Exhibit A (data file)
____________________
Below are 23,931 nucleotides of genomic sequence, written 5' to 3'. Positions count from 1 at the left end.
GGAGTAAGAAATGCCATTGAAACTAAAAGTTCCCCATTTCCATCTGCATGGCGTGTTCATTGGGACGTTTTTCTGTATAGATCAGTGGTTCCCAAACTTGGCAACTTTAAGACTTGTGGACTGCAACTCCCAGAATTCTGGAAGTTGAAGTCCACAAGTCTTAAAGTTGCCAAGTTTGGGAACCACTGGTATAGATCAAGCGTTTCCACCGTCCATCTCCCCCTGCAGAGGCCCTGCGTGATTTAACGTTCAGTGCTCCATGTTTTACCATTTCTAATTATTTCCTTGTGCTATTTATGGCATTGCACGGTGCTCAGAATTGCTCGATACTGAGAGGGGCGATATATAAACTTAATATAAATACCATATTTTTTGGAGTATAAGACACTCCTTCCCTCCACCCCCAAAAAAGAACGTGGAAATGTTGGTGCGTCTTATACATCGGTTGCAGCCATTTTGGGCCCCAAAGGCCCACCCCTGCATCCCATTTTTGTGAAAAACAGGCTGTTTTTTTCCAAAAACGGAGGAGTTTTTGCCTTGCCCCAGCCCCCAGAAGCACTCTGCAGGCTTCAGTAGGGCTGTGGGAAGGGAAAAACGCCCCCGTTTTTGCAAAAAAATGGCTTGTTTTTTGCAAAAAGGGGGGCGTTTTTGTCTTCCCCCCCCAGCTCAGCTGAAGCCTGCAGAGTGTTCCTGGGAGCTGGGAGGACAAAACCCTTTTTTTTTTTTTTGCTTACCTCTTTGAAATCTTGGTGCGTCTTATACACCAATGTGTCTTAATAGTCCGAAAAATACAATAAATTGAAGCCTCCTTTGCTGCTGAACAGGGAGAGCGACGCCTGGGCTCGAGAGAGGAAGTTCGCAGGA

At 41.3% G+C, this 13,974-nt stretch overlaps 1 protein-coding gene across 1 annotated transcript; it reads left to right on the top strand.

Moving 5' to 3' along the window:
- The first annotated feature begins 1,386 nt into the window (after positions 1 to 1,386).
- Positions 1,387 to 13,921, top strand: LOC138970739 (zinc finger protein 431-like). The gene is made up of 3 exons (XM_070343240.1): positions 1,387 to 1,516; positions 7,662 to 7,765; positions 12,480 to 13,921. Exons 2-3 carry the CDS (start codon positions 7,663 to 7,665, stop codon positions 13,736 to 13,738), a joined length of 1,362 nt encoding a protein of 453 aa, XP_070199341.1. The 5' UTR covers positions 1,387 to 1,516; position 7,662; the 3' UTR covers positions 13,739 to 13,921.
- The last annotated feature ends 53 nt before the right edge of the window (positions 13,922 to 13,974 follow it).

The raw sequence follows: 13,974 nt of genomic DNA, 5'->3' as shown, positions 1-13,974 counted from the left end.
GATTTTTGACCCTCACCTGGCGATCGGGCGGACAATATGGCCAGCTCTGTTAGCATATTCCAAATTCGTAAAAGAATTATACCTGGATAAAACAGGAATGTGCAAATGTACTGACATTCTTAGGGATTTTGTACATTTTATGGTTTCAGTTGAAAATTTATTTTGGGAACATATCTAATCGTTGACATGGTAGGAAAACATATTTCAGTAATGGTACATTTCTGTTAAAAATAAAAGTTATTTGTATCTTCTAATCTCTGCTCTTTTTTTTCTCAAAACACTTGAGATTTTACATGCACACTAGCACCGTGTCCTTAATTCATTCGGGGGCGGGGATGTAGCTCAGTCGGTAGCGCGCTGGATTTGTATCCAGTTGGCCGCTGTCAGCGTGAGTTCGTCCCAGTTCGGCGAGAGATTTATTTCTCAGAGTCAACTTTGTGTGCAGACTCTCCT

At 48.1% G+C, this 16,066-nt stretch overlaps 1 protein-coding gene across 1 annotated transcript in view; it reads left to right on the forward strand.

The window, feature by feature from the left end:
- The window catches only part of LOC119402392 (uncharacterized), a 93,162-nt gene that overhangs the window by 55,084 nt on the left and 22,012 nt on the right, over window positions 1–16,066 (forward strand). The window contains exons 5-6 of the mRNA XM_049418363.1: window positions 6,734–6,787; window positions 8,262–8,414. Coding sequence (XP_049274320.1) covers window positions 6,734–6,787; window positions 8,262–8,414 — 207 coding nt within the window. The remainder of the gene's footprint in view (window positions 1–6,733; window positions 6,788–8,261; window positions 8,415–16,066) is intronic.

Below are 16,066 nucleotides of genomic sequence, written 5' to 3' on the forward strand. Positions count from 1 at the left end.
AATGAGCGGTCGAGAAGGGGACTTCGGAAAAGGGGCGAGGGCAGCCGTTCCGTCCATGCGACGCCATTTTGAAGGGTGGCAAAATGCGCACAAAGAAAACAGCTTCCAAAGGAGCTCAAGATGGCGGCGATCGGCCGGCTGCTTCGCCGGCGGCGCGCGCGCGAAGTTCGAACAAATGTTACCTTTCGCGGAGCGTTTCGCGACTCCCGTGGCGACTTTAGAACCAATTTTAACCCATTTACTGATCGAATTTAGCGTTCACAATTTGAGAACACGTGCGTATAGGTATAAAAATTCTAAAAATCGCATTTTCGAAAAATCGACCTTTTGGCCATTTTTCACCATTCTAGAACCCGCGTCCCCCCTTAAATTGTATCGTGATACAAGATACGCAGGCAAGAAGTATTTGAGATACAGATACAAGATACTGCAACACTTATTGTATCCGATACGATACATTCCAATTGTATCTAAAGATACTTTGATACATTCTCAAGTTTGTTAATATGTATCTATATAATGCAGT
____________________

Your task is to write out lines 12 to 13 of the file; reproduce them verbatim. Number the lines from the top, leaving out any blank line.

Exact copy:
- The window catches only part of LOC119402392 (uncharacterized), a 93,162-nt gene that overhangs the window by 55,084 nt on the left and 22,012 nt on the right, over window positions 1–16,066 (forward strand). The window contains exons 5-6 of the mRNA XM_049418363.1: window positions 6,734–6,787; window positions 8,262–8,414. Coding sequence (XP_049274320.1) covers window positions 6,734–6,787; window positions 8,262–8,414 — 207 coding nt within the window. The remainder of the gene's footprint in view (window positions 1–6,733; window positions 6,788–8,261; window positions 8,415–16,066) is intronic.

Below are 16,066 nucleotides of genomic sequence, written 5' to 3' on the forward strand. Positions count from 1 at the left end.